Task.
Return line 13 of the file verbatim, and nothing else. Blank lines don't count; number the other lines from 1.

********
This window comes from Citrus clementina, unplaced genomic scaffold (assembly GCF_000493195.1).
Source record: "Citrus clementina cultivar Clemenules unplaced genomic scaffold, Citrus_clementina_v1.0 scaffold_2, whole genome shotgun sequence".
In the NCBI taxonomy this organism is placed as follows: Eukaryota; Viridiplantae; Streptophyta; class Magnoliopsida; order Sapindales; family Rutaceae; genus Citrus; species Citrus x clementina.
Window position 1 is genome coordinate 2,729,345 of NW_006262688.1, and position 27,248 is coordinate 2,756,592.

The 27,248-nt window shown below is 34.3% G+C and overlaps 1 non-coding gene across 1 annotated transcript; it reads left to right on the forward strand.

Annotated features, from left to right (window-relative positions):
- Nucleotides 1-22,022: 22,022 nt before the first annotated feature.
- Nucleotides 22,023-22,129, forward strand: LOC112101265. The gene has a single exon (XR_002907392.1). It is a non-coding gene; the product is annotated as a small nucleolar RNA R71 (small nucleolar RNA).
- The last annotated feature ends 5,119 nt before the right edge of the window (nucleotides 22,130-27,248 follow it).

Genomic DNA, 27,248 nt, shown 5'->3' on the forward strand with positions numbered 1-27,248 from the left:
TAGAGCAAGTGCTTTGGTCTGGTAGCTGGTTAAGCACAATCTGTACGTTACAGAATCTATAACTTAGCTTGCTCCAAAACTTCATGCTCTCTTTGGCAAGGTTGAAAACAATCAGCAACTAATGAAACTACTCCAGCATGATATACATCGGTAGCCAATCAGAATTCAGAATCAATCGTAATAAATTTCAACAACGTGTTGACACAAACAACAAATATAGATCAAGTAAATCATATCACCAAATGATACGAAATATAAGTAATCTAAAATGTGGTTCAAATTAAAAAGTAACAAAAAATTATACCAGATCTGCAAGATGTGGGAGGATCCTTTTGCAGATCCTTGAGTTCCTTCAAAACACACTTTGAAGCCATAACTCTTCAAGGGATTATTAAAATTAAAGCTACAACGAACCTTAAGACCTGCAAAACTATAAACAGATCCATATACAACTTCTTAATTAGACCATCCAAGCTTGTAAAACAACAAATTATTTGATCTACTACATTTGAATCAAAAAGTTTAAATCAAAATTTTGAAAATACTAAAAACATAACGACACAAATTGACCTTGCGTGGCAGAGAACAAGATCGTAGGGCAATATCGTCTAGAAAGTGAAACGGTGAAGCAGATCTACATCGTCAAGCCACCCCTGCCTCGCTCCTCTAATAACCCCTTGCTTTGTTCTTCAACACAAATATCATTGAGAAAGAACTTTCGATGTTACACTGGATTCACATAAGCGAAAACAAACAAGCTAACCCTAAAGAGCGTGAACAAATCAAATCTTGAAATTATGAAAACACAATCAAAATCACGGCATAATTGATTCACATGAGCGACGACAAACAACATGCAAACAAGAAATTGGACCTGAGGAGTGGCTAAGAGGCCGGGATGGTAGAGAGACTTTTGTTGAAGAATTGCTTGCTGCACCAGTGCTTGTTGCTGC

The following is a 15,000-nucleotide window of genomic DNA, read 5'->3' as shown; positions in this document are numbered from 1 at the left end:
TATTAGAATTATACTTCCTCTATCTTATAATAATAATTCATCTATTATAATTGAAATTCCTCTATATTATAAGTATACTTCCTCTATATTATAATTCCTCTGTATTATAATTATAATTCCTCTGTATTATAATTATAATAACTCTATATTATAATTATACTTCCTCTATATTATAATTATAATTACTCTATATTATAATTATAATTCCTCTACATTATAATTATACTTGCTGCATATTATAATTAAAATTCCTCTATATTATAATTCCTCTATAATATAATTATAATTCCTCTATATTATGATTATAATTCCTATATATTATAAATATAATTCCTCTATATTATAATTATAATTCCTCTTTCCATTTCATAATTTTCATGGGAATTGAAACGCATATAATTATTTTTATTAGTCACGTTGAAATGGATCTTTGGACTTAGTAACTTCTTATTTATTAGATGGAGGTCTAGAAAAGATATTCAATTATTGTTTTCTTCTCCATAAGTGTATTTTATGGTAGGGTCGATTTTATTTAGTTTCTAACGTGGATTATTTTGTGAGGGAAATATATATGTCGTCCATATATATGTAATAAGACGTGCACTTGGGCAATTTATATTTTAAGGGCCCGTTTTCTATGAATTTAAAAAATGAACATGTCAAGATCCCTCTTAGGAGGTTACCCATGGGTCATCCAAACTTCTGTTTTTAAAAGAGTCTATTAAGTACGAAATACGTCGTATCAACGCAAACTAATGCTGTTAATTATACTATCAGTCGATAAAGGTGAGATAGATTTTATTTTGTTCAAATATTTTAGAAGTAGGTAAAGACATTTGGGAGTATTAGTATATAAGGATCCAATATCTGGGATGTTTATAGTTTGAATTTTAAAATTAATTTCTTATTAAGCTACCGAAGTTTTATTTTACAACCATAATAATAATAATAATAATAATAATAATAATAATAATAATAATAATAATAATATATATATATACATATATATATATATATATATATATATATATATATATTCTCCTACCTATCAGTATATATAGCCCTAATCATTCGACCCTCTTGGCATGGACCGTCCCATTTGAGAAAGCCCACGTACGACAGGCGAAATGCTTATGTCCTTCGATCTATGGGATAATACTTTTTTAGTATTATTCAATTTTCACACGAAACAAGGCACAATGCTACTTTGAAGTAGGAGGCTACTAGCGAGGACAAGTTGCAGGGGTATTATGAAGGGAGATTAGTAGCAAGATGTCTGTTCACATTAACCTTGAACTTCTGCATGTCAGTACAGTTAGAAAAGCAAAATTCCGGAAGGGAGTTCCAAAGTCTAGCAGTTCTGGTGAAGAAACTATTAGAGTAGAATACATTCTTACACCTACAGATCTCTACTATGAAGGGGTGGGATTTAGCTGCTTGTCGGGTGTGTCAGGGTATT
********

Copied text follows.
TATTAGAATTATACTTCCTCTATCTTATAATAATAATTCATCTATTATAATTGAAATTCCTCTATATTATAAGTATACTTCCTCTATATTATAATTCCTCTGTATTATAATTATAATTCCTCTGTATTATAATTATAATAACTCTATATTATAATTATACTTCCTCTATATTATAATTATAATTACTCTATATTATAATTATAATTCCTCTACATTATAATTATACTTGCTGCATATTATAATTAAAATTCCTCTATATTATAATTCCTCTATAATATAATTATAATTCCTCTATATTATGATTATAATTCCTATATATTATAAATATAATTCCTCTATATTATAATTATAATTCCTCTTTCCATTTCATAATTTTCATGGGAATTGAAACGCATATAATTATTTTTATTAGTCACGTTGAAATGGATCTTTGGACTTAGTAACTTCTTATTTATTAGATGGAGGTCTAGAAAAGATATTCAATTATTGTTTTCTTCTCCATAAGTGTATTTTATGGTAGGGTCGATTTTATTTAGTTTCTAACGTGGATTATTTTGTGAGGGAAATATATATGTCGTCCATATATATGTAATAAGACGTGCACTTGGGCAATTTATATTTTAAGGGCCCGTTTTCTATGAATTTAAAAAATGAACATGTCAAGATCCCTCTTAGGAGGTTACCCATGGGTCATCCAAACTTCTGTTTTTAAAAGAGTCTATTAAGTACGAAATACGTCGTATCAACGCAAACTAATGCTGTTAATTATACTATCAGTCGATAAAGGTGAGATAGATTTTATTTTGTTCAAATATTTTAGAAGTAGGTAAAGACATTTGGGAGTATTAGTATATAAGGATCCAATATCTGGGATGTTTATAGTTTGAATTTTAAAATTAATTTCTTATTAAGCTACCGAAGTTTTATTTTACAACCATAATAATAATAATAATAATAATAATAATAATAATAATAATAATAATAATAATATATATATATACATATATATATATATATATATATATATATATATATATTCTCCTACCTATCAGTATATATAGCCCTAATCATTCGACCCTCTTGGCATGGACCGTCCCATTTGAGAAAGCCCACGTACGACAGGCGAAATGCTTATGTCCTTCGATCTATGGGATAATACTTTTTTAGTATTATTCAATTTTCACACGAAACAAGGCACAATGCTACTTTGAAGTAGGAGGCTACTAGCGAGGACAAGTTGCAGGGGTATTATGAAGGGAGATTAGTAGCAAGATGTCTGTTCACATTAACCTTGAACTTCTGCATGTCAGTACAGTTAGAAAAGCAAAATTCCGGAAGGGAGTTCCAAAGTCTAGCAGTTCTGGTGAAGAAACTATTAGAGTAGAATACATTCTTACACCTACAGATCTCTACTATGAAGGGGTGGGATTTAGCTGCTTGTCGGGTGTGTCAGGGTATT